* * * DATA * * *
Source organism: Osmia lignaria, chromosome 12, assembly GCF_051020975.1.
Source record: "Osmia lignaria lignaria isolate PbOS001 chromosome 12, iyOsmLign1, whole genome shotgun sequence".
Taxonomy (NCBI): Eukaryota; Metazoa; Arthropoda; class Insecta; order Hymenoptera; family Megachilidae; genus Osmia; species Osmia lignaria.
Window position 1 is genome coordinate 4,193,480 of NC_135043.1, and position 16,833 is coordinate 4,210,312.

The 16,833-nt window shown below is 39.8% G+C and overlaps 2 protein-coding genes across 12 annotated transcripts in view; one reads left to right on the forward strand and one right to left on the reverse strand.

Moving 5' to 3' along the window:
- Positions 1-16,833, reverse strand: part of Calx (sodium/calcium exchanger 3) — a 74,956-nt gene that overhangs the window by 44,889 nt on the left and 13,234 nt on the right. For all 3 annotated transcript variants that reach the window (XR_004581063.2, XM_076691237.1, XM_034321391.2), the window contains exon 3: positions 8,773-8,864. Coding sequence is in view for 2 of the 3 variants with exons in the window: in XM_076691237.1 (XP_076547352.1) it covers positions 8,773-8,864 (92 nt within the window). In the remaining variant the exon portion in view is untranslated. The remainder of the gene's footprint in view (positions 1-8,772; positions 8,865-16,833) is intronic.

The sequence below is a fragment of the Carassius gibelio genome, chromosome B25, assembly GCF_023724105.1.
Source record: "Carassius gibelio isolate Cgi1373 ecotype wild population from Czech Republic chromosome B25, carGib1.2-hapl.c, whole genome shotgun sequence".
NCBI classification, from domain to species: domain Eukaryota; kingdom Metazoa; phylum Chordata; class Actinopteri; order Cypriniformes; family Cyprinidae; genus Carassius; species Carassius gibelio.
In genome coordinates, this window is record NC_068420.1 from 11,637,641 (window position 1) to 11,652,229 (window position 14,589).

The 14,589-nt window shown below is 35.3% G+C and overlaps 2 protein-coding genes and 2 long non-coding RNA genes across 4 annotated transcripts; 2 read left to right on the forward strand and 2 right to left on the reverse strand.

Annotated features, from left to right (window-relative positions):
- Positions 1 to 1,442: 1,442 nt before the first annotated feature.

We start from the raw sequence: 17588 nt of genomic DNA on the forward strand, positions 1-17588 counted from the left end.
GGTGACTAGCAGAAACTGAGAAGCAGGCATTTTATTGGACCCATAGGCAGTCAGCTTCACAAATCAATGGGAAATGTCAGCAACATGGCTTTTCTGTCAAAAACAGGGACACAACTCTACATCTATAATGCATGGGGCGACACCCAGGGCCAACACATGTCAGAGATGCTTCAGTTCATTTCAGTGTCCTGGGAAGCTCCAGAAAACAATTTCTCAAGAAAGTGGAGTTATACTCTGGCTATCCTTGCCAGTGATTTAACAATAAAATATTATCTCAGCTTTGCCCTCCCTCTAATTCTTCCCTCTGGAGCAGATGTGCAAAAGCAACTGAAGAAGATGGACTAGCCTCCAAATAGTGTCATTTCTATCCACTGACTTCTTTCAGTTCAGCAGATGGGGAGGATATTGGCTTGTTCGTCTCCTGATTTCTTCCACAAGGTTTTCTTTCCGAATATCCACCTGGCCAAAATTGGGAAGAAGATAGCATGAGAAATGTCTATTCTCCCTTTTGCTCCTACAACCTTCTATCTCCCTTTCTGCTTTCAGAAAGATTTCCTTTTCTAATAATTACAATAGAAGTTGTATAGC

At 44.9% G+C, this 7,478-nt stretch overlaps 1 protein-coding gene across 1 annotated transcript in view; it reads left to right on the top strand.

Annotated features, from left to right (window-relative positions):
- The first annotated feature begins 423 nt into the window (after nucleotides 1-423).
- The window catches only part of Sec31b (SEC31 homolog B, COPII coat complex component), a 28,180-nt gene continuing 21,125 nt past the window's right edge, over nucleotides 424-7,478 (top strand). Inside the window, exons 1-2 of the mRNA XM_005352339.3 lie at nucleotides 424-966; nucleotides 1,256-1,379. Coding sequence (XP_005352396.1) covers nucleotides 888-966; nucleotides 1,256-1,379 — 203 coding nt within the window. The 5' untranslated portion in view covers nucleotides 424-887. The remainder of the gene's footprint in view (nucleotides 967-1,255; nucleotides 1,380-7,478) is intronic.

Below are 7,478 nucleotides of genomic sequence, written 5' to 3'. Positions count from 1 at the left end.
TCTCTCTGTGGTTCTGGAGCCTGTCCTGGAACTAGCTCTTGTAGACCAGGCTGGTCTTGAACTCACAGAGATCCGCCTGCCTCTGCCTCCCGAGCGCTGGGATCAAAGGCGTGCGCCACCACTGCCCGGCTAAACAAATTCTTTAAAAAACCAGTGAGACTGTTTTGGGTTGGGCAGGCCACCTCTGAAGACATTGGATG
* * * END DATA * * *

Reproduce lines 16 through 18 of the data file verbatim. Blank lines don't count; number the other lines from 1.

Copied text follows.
GGTGACTAGCAGAAACTGAGAAGCAGGCATTTTATTGGACCCATAGGCAGTCAGCTTCACAAATCAATGGGAAATGTCAGCAACATGGCTTTTCTGTCAAAAACAGGGACACAACTCTACATCTATAATGCATGGGGCGACACCCAGGGCCAACACATGTCAGAGATGCTTCAGTTCATTTCAGTGTCCTGGGAAGCTCCAGAAAACAATTTCTCAAGAAAGTGGAGTTATACTCTGGCTATCCTTGCCAGTGATTTAACAATAAAATATTATCTCAGCTTTGCCCTCCCTCTAATTCTTCCCTCTGGAGCAGATGTGCAAAAGCAACTGAAGAAGATGGACTAGCCTCCAAATAGTGTCATTTCTATCCACTGACTTCTTTCAGTTCAGCAGATGGGGAGGATATTGGCTTGTTCGTCTCCTGATTTCTTCCACAAGGTTTTCTTTCCGAATATCCACCTGGCCAAAATTGGGAAGAAGATAGCATGAGAAATGTCTATTCTCCCTTTTGCTCCTACAACCTTCTATCTCCCTTTCTGCTTTCAGAAAGATTTCCTTTTCTAATAATTACAATAGAAGTTGTATAGC

At 44.9% G+C, this 7,478-nt stretch overlaps 1 protein-coding gene across 1 annotated transcript in view; it reads left to right on the top strand.

Annotated features, from left to right (window-relative positions):